While, generally speaking, the package is made of cardboard, it can also be made of other semi-rigid or rigid materials such as plastic.
The ampule container in accordance with the invention, formed of two portions which are foldable one against the other and which can also be placed flat in the extension of each other, furthermore is of an improved shape for the user, being more attractive and of more practical use. The lateral supports can be printed without increase in cost and can thus bear legends which are clearly visible in the open position of the container, assuring better giving of instructions and therefore greater reliability for the user.
The invention also offers a large range of possible embodiments with respect on the one hand, to the development of the articulation between the two portions of the container and, on the other hand, the shaping of the reinforcement means for the supports.
In a first embodiment, the reinforcement means for the supports comprise one or more flaps which are articulated to the ends of the supports and adapted to be folded over towards the inside of the supports. These flaps, which prevent the deformation of the supports and assure the resistance of the container, can be provided on the initial blank without increasing the required area of cardboard, in particular by using the areas available on each side of the connecting face which connects the two parts of the container. In accordance with one possible embodiment, two reinforcement flaps are provided at the ends of the supports, one of them being articulated to the inner face and the other to the outer face of the corresponding support, these two flaps being folded over towards the inside of the support and held in particular by interengagement with each other. In accordance with another embodiment, a single reinforcement flap is provided at the ends of the supports, it being articulated to the inner, upper or outer face of the corresponding support, this single flap being folded over towards the inside of the support and being held in particular by means of a tongue or folded portions, or else pushed by force into the support and/or held by cardboard breaks provided in the support.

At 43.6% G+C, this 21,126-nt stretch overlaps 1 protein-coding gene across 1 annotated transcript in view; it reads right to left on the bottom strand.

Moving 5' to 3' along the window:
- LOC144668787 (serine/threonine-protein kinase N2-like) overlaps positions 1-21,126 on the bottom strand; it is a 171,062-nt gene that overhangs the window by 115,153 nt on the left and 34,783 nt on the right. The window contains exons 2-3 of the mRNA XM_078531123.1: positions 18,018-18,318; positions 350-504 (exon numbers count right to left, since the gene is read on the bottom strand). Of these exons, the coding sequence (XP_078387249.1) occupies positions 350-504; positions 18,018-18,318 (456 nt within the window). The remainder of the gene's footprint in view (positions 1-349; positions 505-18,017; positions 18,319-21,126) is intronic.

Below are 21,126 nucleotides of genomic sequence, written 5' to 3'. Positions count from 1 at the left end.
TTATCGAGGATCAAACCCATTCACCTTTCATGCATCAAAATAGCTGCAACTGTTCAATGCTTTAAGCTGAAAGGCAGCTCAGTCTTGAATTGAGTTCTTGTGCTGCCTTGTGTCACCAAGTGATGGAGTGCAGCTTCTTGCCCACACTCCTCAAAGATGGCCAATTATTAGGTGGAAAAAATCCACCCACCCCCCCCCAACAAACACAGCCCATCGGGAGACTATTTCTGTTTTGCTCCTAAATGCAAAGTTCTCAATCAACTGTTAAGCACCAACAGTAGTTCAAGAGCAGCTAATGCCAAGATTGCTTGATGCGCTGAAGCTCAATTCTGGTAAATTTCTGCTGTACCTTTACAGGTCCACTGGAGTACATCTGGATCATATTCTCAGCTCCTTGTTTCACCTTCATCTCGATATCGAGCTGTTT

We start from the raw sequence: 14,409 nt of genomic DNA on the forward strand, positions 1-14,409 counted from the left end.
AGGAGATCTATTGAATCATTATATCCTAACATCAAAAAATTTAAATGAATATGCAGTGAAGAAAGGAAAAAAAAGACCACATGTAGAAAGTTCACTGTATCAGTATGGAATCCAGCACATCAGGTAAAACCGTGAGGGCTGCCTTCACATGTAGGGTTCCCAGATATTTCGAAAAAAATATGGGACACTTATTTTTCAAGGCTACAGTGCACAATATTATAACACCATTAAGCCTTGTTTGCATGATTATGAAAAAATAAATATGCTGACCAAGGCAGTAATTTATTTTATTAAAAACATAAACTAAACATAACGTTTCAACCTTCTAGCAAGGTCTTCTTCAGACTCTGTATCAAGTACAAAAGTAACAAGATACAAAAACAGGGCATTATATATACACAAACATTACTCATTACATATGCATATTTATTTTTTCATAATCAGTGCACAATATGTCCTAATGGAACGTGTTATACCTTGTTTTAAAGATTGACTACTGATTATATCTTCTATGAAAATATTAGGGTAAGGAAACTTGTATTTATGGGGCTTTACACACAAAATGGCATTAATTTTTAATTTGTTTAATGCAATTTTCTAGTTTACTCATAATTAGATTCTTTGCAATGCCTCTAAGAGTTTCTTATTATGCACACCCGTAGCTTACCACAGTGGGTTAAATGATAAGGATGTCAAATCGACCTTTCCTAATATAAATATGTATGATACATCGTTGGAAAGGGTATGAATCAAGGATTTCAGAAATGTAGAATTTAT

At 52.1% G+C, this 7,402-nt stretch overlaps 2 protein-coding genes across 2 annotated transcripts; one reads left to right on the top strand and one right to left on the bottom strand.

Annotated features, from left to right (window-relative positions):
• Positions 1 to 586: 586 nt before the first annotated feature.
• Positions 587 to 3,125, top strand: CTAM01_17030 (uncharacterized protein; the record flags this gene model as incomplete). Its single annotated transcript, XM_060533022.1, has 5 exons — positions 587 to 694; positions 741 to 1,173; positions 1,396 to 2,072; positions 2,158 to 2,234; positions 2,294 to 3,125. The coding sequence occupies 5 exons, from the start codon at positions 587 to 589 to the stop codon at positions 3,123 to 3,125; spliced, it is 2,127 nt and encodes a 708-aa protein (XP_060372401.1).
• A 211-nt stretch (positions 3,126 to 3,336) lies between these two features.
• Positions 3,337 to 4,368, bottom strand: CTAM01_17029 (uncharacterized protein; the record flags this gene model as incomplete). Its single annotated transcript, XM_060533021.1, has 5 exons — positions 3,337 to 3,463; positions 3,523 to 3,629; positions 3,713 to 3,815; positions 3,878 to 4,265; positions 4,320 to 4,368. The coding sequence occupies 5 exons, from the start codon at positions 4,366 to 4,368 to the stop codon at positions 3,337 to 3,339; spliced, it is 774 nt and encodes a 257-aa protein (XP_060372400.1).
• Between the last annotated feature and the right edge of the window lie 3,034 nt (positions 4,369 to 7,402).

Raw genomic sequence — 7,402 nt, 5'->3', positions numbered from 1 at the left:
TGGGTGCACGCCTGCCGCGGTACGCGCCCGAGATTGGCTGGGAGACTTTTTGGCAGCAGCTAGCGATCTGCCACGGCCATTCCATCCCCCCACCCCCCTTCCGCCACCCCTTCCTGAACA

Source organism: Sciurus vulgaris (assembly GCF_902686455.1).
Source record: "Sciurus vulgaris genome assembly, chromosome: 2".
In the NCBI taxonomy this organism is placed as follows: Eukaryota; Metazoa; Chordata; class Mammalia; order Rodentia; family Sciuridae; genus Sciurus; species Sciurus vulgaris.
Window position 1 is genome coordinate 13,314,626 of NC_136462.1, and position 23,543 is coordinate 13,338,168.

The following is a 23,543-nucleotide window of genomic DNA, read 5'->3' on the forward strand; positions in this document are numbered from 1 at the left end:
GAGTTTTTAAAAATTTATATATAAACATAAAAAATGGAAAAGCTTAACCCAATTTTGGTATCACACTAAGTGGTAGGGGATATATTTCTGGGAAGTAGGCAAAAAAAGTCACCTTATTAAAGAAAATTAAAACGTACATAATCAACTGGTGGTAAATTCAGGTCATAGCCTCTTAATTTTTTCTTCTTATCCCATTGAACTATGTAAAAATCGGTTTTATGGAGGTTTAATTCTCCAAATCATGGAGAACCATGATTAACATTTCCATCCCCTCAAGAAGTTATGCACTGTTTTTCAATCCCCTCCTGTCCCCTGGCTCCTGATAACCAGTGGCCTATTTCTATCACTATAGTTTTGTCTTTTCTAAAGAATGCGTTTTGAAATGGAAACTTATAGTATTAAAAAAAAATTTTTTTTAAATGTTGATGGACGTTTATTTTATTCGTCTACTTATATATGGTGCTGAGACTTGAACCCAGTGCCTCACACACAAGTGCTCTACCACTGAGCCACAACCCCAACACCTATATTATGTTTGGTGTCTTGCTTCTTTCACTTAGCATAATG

Various possibilities exist for the practical embodiment of the hinge connecting the two elementary parts.
In a first general solution, the bottoms of the two portions of the container are connected together by two adjacent rectangular faces, the width of which is substantially equal to the sum of the heights of the supports, these two faces being folded against the corresponding ends of the supports. The axis of the hinge is thus represented by the connecting line between the two faces in question. In this case it is, however, advisable to carry out an additional assembly operation which may give rise to several variants, namely:
1. The two rectangular faces which are folded against the corresponding ends of the supports are fixed against said ends, in particular by gluing or stapling on flaps which close said ends.
2. The two faces in question are not fastened directly but the ends of the upper faces of the supports of the two parts of the container, brought together by the folding of said faces, are hooked to each other in particular by means of a tongue which forms an extension of the upper face of one support and cooperates with a flap provided with a slot or notches present on the upper face of the other support.
3. Each of the adjacent ends of the upper faces of the supports of the two portions of the container have a tongue, the two adjacent tongues being staggered laterally and being engaged through slots provided in the said two adjacent
In a second solution for the production of the hinge in question, the corresponding ends of the upper faces of the supports of the two parts of the container are directly connected to each other along fold lines.